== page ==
Home » Cold Supply Chain & Logistics: Labor, Cost Savers
Experts say it’s time to take a fresh look at automated material handling.
In the past, companies experiencing growth often turned towards building a new facility – or expanding their existing facility – to help accommodate additional inventory.
However, during the past three to four years, financial and economic disruptions have forced companies to be much more cautious with capital expenditures and look at situations more subjectively. More companies are asking, “How can I grow and expand my business utilizing my current facility?” and “How can I increase production with less cost?”
In turn, more companies are turning to automation as a practical solution.
New options, more options
During the last 30 years, automated warehousing has evolved from massive vendor-driven designs in very specialized, fully-automated structures to more of a commodity approach involving conventional structures. No longer do companies have to build a highly specialized facility for a single vendor’s proprietary automated system. Instead, a number of warehouse operators are turning to mini mechanized systems with automated storage and retrieval system (AS/RS) replenishment.
These systems may be used as stand-alone units or implemented with existing pick-to-pallet jacks, pick-to-belt or pick-to-tote solutions. These hybrid systems also can work for almost any type of company that handles food – including grocery retailers, foodservice distributors, public refrigerated warehouses or food processors.
Recent trends also have shown companies looking for help with their “slow movers.” Since slow movers proliferate and inundate the typical warehouse, most facilities want access to all kinds of specialty products (only in small amounts) – but still want them delivered with their regular deliveries at little or no extra cost.
ESI Constructors recently helped a southwestern convenience store company automate a distribution center. In this instance, ESI designed a multi-level system with an AS/RS crane for pick-to-belt and pick-to-pallet activities within the same module.
This approach allows the operator to combine fast movers and slow movers in the same system – further amortizing the cost of the automated system by doing replenishment with the automated crane for fast movers. It also allows the owner to maximize overhead clearance in its existing facility.
This system has reduced forklift labor by 90 percent and improved sortation and queuing for pick-to-belt items, which will result in a 30 percent increase in order selection and order consolidation productivity.
The system has been designed with the ability to migrate into fully automated selection of up to 80 percent of the total master case throughput of the facility. This process will be an add-on that capitalizes on the newly installed AS/RS conveyor and sortation infrastructure.
Labor savings, improved selection accuracy, ease of integration and related operating requirements make these systems a great choice in helping companies become more competitive in the marketplace.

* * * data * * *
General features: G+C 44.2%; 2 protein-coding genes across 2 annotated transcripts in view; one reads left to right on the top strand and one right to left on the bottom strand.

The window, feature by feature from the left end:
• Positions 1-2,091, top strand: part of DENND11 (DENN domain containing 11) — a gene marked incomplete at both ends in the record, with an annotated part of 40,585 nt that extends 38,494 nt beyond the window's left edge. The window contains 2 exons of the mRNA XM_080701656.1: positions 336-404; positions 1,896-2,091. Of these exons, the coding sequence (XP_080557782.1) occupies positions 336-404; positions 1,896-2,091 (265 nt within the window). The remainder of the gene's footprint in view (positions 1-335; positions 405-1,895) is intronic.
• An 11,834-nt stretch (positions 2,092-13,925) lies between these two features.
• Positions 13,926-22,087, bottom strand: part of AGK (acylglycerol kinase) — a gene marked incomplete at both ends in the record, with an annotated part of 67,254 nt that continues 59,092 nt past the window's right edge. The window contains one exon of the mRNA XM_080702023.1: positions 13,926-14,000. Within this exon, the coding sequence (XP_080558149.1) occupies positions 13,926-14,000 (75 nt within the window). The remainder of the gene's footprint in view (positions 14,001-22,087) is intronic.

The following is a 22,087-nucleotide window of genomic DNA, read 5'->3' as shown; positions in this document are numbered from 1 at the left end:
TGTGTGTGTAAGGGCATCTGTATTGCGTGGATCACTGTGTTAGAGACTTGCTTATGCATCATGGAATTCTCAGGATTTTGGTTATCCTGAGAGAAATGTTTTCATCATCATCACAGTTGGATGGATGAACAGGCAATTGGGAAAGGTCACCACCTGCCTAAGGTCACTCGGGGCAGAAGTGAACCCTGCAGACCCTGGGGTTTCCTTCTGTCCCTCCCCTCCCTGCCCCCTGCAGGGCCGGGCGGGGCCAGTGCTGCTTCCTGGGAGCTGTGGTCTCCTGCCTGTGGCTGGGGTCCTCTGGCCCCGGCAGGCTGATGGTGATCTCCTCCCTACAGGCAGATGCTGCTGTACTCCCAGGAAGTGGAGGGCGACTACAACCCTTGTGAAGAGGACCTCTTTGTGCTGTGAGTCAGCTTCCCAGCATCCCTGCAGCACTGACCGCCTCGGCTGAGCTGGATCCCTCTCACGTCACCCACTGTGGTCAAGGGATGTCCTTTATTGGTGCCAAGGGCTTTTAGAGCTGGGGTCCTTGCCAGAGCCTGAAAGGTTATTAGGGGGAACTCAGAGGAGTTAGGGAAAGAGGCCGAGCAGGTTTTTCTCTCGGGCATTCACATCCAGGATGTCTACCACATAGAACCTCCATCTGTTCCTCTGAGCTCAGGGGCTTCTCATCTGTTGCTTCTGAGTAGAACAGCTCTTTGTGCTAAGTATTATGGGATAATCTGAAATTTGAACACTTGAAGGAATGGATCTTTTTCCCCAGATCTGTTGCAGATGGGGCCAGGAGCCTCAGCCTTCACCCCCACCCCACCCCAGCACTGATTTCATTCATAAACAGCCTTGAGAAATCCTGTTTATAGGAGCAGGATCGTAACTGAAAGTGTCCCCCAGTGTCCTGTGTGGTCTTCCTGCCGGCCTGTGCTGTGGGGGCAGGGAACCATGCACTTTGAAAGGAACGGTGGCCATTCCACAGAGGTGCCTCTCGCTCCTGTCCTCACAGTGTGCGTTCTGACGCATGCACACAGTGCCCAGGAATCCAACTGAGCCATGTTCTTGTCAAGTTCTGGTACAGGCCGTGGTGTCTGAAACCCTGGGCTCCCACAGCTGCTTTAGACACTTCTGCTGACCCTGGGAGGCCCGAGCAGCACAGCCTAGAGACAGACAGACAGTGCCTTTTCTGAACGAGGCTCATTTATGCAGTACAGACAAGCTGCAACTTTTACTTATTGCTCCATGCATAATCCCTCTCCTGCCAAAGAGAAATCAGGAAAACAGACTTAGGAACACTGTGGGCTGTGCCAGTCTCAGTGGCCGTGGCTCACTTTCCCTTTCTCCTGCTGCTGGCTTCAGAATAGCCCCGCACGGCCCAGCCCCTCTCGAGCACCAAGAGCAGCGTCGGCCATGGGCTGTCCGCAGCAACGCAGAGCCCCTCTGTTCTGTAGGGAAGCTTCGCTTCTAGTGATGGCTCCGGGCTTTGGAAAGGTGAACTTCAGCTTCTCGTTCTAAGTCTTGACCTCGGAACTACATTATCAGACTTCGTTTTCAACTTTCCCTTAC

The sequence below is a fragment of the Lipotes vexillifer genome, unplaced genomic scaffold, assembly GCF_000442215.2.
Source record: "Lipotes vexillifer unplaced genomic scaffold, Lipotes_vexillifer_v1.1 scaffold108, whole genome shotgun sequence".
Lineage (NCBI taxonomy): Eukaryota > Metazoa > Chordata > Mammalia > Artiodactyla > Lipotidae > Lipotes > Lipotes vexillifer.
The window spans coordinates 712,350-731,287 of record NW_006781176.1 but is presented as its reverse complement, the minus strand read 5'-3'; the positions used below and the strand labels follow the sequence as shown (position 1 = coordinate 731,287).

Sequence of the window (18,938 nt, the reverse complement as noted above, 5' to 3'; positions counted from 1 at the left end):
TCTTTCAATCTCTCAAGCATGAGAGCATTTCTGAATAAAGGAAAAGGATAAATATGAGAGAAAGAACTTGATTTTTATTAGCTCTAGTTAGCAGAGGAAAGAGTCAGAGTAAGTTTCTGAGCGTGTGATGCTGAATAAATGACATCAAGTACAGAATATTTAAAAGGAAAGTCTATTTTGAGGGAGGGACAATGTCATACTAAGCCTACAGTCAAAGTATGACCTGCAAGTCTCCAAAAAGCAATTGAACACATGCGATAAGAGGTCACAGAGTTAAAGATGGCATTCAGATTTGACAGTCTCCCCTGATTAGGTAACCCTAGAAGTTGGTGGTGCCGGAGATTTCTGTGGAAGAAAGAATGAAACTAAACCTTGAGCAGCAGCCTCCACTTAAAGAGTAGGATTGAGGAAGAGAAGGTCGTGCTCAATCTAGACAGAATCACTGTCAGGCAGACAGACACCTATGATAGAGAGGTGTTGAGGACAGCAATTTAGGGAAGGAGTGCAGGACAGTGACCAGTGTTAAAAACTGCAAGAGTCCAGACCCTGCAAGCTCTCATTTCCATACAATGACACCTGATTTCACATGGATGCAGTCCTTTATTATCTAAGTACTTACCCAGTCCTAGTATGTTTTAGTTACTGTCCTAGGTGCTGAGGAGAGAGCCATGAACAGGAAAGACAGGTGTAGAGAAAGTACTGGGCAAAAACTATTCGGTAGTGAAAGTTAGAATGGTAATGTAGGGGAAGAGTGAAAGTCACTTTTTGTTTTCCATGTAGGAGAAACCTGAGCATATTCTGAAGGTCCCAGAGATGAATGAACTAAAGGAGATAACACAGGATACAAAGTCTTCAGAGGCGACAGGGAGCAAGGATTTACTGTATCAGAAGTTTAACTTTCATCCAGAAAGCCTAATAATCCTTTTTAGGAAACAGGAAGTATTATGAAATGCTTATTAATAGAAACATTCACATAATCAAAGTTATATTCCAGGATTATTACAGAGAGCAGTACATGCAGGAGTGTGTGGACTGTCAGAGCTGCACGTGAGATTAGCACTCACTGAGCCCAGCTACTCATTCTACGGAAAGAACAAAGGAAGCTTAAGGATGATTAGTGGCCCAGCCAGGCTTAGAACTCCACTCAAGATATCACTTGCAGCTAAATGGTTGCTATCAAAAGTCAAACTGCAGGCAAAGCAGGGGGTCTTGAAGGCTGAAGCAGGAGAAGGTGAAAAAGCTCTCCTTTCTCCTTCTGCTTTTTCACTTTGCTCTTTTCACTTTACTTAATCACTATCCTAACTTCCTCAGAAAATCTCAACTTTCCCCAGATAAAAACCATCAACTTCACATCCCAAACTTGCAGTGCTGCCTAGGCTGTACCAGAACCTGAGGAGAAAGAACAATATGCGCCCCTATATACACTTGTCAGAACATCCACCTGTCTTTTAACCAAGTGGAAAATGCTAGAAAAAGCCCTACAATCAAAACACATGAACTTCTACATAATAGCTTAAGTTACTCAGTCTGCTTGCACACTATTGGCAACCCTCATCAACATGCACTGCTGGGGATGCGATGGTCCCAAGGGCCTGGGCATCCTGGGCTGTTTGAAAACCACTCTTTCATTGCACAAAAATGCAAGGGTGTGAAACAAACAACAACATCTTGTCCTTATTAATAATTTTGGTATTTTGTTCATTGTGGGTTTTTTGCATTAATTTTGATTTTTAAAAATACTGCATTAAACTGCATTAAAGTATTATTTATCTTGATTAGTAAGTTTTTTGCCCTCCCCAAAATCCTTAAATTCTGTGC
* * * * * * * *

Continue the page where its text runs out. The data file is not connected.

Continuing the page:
If you haven’t looked closely at the automated material handling market, it’s time to do so because of changes in …
… complementary technologies: Today’s scanning, labeling, radio frequency and conveying equipment is both improved and more flexible than what was available five to 10 years ago.
… size, energy demand: Newer, smaller systems take less space and use less energy. New systems also use fewer resources. For example, an AS/RS warehouse needs no lighting in the crane aisle. It only needs lighting in the selection areas and those may be turned off based upon motion in the aisle.”
… software: Although it’s demanding, new automated systems do not require as much processing capacity as their older counterparts. New systems also are friendlier for warehouse employees. A younger generation of workers does not remember working without computers, so it takes less time for them to understand and embrace warehouse automation.
… return on investment: Labor savings, improved selection accuracy, reduced building size and related operating requirements all help automated systems bring a faster return on investment.
In the end, not very building is designed for automation or even needs automation.
Facility owners need an expert – not affiliated with an automation vendor – to examine each case. This way, building owner-operators get an unbiased opinion of the value of automation to their operation. Unbiased experts will help facility owners select systems that represent a correct “fit.”
No matter what, if you haven’t looked closely into the automated material handling market in awhile, it’s time to do so.
Steve King is a regional vice president in Vancouver, Wash., for ESI Constructors Inc. King has more than 30 years experience in food industry project management, design and building. Learn more about ESI, Hartland, Wis., at www.esigroupusa.com.
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